Putting Petabytes to Work: Home-Based Assessment Technology Can Help Elders Manage Their Health

By Kaye, Jeffrey | Aging Today, January/February 2011 | Go to article overview

Putting Petabytes to Work: Home-Based Assessment Technology Can Help Elders Manage Their Health


Kaye, Jeffrey, Aging Today


Within many industries that work with older adult populations there is often resistance to embracing technology in the health services arena. A possible antidote to mis resistance is to demystify what can be accomplished with the tools currently available.

We already know that we exist in a growing bath of ambient information - surrounded by multiple sources competing for our attention - and much of it is uncaptured, unfiltered or purposelessly directed. However, intelligent, home-based health-assessment systems provide new ways to customize and fine-tune this information to help us maintain our health and wellness.

ONE SIZE DOES NOT FIT ALL

Current health recommendations are generally based on information obtained during brief and episodic assessments of health-related activities or behaviors. Questions are often framed like this: "During the past month how often did you get up to use the bathroom?" or even less specifically, "Are you taking your medications regularly?" This approach does not take into account how difficult it may be for older people, particularly if challenged by mild cognitive impairment, to provide accurate information.

Current health assessment is a onesize-fits-all approach where everyone is asked the same questions, even though each individual may vary tremendously in what they do each day, or were doing a month ago. This day-to-day or even hour-to-hour variability may be important to understand, but very hard for a person to be aware of or to describe.

TECHNOLOGY CAN IMPROVE ASSESSMENTS

There is great room for improving the way we assess functional change and health indicators over time. This can be done through a now-growing ability to use simple technologies, such as motion and activity sensors, bed monitors or home computer-based assessments, to unobtrusively monitor key behaviors and activities that are important for maintaining health and well-being. Ideally, these sensors and their assessments act in the background and do not require individuals to wear a device or maintain the technology. The data is then truly representative of a person's natural activity.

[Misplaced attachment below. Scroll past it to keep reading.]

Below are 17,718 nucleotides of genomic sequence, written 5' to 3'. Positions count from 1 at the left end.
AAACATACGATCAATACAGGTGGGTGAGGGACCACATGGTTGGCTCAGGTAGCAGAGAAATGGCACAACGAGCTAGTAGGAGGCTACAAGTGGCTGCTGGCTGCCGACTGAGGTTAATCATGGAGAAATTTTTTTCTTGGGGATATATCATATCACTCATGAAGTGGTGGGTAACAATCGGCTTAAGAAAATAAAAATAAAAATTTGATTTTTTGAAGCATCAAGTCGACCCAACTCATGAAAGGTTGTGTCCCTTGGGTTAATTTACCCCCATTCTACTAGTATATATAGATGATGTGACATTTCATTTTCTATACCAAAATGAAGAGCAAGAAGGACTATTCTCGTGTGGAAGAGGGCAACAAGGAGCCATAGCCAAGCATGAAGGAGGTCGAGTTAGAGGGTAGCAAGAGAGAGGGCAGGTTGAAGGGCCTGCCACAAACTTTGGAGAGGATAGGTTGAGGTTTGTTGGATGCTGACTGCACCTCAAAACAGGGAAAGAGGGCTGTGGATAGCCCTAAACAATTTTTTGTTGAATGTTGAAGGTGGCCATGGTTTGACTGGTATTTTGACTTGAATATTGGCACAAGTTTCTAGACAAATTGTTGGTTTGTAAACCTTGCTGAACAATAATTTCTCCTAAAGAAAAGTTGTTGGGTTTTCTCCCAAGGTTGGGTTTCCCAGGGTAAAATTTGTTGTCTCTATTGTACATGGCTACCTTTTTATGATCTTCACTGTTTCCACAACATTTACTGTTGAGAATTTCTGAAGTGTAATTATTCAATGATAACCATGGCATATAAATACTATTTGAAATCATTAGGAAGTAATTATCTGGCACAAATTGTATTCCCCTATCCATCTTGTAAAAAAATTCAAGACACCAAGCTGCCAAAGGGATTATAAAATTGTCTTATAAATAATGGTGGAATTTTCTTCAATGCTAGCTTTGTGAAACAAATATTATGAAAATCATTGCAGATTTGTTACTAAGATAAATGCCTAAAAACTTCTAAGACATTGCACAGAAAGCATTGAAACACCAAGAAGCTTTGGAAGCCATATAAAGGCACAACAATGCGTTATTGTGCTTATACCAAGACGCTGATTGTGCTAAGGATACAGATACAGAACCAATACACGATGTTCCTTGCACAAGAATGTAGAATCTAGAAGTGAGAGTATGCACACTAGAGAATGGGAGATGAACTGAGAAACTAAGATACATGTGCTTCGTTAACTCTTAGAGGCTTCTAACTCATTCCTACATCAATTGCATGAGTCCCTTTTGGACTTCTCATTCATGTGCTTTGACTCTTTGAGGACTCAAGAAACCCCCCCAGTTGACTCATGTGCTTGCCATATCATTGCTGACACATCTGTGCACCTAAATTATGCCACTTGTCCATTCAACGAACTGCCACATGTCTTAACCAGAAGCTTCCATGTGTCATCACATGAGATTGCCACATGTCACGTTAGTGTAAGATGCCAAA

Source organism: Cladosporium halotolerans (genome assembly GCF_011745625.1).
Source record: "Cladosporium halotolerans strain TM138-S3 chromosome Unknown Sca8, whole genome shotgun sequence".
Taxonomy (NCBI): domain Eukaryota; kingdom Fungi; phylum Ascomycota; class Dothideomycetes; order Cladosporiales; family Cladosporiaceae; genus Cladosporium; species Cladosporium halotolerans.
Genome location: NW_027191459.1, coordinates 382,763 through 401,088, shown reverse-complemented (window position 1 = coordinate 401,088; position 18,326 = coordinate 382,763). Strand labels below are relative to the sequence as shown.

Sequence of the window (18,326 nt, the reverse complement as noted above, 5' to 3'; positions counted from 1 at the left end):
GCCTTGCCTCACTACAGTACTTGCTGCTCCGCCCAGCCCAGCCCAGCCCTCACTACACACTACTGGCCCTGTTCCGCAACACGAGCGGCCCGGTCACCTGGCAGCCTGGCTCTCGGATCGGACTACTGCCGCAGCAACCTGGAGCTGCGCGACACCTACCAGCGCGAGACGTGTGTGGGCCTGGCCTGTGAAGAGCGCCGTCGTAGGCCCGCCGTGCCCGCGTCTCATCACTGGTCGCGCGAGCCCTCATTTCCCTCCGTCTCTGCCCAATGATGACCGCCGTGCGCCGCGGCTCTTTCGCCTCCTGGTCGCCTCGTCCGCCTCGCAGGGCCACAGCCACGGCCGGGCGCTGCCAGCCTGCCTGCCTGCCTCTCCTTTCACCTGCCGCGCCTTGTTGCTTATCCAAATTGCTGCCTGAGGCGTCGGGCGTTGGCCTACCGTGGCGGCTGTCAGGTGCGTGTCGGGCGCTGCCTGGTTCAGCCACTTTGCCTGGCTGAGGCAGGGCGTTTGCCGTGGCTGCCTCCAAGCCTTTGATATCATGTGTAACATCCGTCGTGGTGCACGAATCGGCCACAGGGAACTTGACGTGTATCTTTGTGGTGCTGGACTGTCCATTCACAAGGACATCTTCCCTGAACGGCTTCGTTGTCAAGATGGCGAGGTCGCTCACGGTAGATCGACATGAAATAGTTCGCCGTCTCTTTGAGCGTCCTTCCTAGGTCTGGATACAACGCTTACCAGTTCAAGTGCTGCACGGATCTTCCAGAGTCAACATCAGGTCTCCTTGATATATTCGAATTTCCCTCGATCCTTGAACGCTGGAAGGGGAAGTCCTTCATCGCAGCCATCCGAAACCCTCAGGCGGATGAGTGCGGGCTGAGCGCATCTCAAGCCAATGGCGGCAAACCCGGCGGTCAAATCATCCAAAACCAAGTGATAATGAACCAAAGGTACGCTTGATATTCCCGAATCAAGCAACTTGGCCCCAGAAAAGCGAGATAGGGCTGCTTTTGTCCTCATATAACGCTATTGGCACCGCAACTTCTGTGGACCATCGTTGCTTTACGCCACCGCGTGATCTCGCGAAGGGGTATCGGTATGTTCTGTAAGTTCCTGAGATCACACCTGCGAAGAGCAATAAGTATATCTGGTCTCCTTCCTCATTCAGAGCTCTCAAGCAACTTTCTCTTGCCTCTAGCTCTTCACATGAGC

The Oregon Center for Aging and Technology (ORCATECH), which is supported by a National Institute on Aging Roybal Center grant and a collaboration with Intel at Oregon Health & Science University, has developed and deployed such home-based systems for several years. These systems, which have been placed in hundreds of homes during studies of older persons living independently, demonstrate how the technology can help assess a variety of important health-related behaviors - cognitive function, physical activity, socialization or sleep. The approach is clearly feasible and well-accepted by this older population.

As Margaret Isaacs, an 81 -year-old research participant at the Center for Aging and Technology said, "Give me the sense of participating in myself and not being 'handled.' I manage my own healthcare. I manage myself. I've had the same doctor for 46 years because I have him trained. If I'm not going to take a medication, he listens. Doctors should realize that we are not guinea pigs to be practiced and tried out on - we are sane adults who can manage their own healthcare if you give us enough information."

Although understanding the type of continuous real-time data captured in the natural environment is a key focus of this work, the importance of the data is that it can be used to inform and track personalized health-behavior interventions and maintenance programs, much like the one Isaacs envisions.

THE POWER OF AMBIENT INFORMATION

The use of continuous real-time data as opposed to brief, static estimates of prior function creates an opportunity to inform individuals about their functioning, and in the process, it may radically alter the way people prepare to change behaviors.

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